Asee peer logo

The Effects of Calculus I on Engineering Student Persistence

Download Paper |


2019 ASEE Annual Conference & Exposition


Tampa, Florida

Publication Date

June 15, 2019

Start Date

June 15, 2019

End Date

June 19, 2019

Conference Session

First-Year Programs: Mathematics in the First Year

Tagged Divisions

First-Year Programs and Mathematics

Page Count




Permanent URL

Download Count


Request a correction

Paper Authors


Amie Baisley Utah State University

visit author page

I have a B.S. in civil engineering and a M.S. in structural engineering from Arizona State University. After graduating, I became a lecturer at ASU in civil engineering. During my time teaching I really became interested in engineering education and knew I wanted to pursue a graduate degree in that field. After moving to Utah and finding the program at Utah State University, I have really enjoyed diving in to the education world. I am most interested in the sophomore level courses that engineering students typically take and how changes in those courses can impact student learning and retention.

visit author page

author page

V. Dean Adams Utah State University

Download Paper |


The number of students that start in engineering and persist to graduation with an engineering degree is continually declining with the attrition rate currently around 50%. This concern with engineering student retention has pointed to many issues including the early math requirements, specifically, Calculus I. Calculus I has often been referred to as a “bottle-neck” course for any engineering degree program, which implies that if a student can successfully complete this course then they are more likely to persist in the degree program. This study uses a longitudinal data set to determine how grades received in Calculus I along with other pre-college and demographic variables can predict persistence of engineering students. In many cases, this math course is taken prior to any technical engineering course, and this study shows how impactful the academic result of this course is for an engineering student. The results indicate the student outcomes after taking Calculus I, the grade distribution of students in the course, and a predictive model of persistence. The model considers the grade the student received in Calculus I, whether the student chose to retake the course, and other predictive variables to determine which students are more likely to persist in engineering or leave the engineering degree program.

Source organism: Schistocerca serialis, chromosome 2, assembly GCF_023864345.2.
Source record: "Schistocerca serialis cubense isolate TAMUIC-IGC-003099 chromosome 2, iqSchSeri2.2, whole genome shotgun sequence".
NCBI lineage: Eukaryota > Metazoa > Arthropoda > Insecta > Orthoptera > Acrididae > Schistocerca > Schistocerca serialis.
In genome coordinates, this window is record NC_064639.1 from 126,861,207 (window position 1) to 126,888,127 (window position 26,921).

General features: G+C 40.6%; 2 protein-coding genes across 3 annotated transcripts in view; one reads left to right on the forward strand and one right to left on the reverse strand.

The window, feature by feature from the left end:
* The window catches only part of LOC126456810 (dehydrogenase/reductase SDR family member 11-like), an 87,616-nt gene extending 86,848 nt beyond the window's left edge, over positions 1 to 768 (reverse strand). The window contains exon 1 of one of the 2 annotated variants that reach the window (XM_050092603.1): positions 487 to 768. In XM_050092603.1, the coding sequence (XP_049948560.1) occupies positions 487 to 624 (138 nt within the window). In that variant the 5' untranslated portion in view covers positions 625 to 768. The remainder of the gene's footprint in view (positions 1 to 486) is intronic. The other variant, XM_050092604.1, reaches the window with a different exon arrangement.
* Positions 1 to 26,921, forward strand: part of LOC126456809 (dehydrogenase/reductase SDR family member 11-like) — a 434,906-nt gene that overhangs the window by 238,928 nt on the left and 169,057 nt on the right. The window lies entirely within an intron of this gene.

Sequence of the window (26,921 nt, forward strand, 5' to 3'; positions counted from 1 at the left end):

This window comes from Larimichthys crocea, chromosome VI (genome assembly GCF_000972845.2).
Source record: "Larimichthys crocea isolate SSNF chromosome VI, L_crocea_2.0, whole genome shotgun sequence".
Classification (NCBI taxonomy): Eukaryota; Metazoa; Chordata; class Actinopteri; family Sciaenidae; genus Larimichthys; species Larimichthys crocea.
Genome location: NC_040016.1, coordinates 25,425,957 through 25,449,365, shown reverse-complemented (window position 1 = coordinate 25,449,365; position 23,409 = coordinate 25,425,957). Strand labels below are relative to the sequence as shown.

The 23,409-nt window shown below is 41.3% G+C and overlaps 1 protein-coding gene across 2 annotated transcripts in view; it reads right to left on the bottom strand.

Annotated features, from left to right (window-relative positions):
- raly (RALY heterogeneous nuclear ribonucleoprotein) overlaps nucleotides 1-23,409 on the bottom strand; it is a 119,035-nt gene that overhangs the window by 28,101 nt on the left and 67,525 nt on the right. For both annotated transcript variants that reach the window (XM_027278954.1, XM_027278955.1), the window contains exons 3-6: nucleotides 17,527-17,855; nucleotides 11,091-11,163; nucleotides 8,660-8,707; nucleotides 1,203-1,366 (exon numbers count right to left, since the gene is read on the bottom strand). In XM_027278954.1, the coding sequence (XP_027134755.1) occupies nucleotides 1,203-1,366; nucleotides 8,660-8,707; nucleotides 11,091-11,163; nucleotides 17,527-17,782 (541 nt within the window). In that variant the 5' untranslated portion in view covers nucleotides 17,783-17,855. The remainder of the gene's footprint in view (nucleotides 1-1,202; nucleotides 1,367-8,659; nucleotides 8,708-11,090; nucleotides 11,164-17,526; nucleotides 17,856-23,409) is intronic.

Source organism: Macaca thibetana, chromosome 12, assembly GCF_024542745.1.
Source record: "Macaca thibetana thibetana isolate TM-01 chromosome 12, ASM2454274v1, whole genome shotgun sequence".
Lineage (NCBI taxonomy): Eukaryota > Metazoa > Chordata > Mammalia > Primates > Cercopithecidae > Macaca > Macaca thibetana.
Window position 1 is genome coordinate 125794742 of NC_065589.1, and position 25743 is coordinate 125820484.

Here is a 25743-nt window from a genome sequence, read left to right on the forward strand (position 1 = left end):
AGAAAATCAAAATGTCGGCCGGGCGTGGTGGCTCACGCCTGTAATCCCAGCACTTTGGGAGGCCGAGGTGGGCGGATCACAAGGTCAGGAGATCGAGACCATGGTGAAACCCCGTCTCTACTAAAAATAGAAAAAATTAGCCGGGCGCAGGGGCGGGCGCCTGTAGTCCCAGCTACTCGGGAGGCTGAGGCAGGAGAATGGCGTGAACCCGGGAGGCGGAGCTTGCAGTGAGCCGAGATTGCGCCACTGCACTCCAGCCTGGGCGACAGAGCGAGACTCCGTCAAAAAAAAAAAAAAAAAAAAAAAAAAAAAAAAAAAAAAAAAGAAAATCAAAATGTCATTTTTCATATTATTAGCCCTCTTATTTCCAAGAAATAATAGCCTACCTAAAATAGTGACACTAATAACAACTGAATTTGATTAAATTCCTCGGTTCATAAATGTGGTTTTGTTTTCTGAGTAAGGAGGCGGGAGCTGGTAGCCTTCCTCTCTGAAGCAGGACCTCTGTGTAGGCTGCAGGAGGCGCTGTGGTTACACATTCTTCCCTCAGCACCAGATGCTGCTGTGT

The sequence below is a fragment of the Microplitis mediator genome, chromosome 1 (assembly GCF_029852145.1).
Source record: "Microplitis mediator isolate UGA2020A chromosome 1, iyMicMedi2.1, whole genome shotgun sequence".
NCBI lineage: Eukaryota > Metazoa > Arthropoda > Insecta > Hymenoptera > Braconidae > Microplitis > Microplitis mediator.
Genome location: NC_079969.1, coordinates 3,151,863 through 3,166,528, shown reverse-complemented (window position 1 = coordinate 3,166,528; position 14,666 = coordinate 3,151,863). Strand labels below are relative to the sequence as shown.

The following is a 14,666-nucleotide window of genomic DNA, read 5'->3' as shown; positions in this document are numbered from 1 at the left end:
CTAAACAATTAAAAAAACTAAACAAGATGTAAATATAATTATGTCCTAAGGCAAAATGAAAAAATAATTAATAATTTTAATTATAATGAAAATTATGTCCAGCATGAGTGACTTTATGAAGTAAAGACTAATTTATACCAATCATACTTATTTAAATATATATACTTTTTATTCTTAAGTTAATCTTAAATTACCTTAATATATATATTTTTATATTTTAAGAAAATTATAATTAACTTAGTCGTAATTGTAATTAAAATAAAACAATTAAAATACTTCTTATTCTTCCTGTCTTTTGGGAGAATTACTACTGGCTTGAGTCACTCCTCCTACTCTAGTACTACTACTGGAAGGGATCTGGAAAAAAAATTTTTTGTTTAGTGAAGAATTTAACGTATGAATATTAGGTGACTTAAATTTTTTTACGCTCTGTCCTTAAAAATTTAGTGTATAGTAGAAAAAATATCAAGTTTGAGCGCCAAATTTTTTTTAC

Baisley, A., & Adams, V. D. (2019, June), The Effects of Calculus I on Engineering Student Persistence Paper presented at 2019 ASEE Annual Conference & Exposition , Tampa, Florida. 10.18260/1-2--33386

ASEE holds the copyright on this document. It may be read by the public free of charge. Authors may archive their work on personal websites or in institutional repositories with the following citation: © 2019 American Society for Engineering Education. Other scholars may excerpt or quote from these materials with the same citation. When excerpting or quoting from Conference Proceedings, authors should, in addition to noting the ASEE copyright, list all the original authors and their institutions and name the host city of the conference. - Last updated April 1, 2015